Sprint Nextel Corp. is putting its hopes in its $5 billion WiMax Internet network as the Reston company continues to lose mobile wireless customers.
The company, which recently forced out former Chief Executive Officer Gary Foresee and replaced him with Dan Hesse, was the only one of the largest U.S. wireless carriers to end the third quarter with a net loss of wireless subscribers.
Now, another round of subscriber losses is expected for the fourth quarter ended Dec. 31 as the firm tightened credit standards for would-be subscribers and failed to price its handsets competitively, said Philip Cusick, an equity research analyst with Bear Stearns in New York.
Shares of Sprint, which have lost more than 25 percent in the past year, closed up 11 cents yesterday at $12.36.
Citing anonymous sources, the Wall Street Journal yesterday reported that Mr. Hesse plans to fire several thousand workers. The company last year fired 5,000. The Journal also disclosed that Mr. Hesse may relocate the company’s headquarters to Overland Park, Kan., where 13,000 of the company’s 60,000 employees are located.
Sprint, behind AT&T and Verizon in terms of both customers and market cap, “did not match the low prices” of its competitors in December, Mr. Cusick said in a research note, adding that Sprint sells Motorola’s Razr phone for $50 while both AT&T and T-Mobile offer the phone for free, and Verizon sells it for less than $20.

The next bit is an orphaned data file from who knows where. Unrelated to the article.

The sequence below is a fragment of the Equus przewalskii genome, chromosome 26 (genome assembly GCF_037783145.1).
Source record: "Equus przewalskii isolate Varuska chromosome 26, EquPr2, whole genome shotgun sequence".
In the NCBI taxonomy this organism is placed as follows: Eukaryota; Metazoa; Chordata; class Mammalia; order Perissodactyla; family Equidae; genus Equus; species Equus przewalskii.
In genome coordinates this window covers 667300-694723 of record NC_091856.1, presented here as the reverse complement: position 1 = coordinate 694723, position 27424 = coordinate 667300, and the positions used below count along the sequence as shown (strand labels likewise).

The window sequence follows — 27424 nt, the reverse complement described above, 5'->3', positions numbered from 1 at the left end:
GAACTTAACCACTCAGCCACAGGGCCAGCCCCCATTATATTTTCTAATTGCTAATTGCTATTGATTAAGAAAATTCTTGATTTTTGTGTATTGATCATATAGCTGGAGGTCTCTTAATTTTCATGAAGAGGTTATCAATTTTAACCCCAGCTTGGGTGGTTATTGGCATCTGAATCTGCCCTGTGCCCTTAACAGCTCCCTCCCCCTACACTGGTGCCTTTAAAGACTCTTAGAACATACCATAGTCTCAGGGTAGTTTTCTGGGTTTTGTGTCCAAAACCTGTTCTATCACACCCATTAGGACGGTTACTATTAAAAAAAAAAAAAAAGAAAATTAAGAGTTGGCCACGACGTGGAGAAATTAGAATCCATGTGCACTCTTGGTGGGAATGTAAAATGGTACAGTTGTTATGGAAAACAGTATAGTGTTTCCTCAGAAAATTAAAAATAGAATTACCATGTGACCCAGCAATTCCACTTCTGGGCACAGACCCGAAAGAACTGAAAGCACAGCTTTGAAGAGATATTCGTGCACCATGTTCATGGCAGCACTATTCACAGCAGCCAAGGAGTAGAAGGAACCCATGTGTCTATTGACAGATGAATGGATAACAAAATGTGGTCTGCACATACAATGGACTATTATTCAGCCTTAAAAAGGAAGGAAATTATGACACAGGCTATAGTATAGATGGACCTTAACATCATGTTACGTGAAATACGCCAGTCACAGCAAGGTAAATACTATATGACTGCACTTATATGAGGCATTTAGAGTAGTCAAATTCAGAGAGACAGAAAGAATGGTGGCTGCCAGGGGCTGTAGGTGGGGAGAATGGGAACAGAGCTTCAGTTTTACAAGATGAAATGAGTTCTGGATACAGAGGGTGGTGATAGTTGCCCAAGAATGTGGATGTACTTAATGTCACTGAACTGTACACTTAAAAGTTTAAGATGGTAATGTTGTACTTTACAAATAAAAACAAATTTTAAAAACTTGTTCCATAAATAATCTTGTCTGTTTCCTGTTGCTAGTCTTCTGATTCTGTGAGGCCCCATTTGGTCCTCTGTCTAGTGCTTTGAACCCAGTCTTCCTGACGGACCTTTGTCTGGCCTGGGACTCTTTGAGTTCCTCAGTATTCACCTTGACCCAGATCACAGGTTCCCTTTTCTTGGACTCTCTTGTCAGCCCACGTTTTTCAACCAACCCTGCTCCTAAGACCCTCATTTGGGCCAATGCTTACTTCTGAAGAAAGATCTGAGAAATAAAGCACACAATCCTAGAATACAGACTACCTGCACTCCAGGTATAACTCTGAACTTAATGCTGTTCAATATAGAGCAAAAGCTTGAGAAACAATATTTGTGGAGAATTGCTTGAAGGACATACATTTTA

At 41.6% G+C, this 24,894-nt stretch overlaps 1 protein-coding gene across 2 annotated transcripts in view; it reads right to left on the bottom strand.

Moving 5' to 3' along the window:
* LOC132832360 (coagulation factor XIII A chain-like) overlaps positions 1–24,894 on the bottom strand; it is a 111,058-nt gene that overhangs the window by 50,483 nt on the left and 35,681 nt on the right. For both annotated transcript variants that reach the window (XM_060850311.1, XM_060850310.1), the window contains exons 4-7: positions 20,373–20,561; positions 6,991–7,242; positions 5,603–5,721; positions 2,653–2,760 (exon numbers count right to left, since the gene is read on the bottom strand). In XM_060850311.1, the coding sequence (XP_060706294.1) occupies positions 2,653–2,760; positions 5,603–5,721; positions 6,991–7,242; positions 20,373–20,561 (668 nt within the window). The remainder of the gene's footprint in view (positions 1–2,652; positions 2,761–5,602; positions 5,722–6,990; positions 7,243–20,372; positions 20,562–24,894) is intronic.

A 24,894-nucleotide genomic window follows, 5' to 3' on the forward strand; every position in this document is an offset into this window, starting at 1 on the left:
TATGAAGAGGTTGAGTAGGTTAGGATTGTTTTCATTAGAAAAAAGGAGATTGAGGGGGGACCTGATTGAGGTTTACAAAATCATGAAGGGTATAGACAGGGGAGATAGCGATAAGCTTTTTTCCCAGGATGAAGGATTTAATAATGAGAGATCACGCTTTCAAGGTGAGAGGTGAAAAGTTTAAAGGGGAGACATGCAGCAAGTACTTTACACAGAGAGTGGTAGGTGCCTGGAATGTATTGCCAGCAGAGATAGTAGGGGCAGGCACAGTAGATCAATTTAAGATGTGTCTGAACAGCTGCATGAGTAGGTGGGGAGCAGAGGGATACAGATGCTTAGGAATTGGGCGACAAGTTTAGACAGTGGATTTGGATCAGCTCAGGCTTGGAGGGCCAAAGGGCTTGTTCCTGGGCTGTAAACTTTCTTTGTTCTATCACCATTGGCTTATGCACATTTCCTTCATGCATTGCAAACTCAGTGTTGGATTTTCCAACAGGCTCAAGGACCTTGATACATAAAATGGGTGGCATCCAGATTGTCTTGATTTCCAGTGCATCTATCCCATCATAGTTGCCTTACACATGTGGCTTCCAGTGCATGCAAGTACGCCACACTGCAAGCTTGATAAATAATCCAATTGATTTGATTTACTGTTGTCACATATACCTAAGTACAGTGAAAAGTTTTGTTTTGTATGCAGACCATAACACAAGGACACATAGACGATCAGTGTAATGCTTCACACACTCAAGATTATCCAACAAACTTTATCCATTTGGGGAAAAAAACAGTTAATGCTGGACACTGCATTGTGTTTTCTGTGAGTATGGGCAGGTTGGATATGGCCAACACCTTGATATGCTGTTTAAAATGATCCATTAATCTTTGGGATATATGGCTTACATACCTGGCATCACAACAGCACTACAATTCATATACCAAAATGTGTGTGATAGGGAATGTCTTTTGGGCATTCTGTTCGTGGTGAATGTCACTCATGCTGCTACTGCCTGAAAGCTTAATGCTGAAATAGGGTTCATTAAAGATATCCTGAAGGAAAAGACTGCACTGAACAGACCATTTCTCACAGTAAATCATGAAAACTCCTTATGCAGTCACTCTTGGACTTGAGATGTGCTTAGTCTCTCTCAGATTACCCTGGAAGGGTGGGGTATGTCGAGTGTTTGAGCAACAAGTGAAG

The carrier also stands to be disproportionately hurt amid the nation’s subprime mortgage crisis.
“Along with its host of other problems, Sprint also has the highest proportion of subprime customers in its postpaid base among the wireless carriers,” said Mr. Cusick, whose firm does investment banking for Sprint.
Sprint isn’t alone in its hard times. Shares of AT&T last week fell the most in almost five years after Chief Executive Randall Stephenson said slowed economic growth was responsible for more customers defaulting on their phone and high-speed Internet bills.
“Our outlook for the [telecommunications sector] is broadly cautious, assuming a meaningful level of economic uncertainty continuing throughout most of 2008,” said Christopher King, an analyst with Stifel Nicolaus & Co. Inc., in an annual industry outlook.
Sprint last week reaffirmed its investment in its WiMax high-speed wireless network, known as Xohm. The company said it plans to roll out the network in certain U.S. cities by mid-year.
The stock has lost nearly 11 percent since Mr. Foresee, champion of the WiMax initiative, resigned in early October.
Shares of Reston-based Sprint Nextel Corp. have fallen nearly 50 percent in the last six months as the third-largest U.S. mobile-phone service provider continued to lose customers.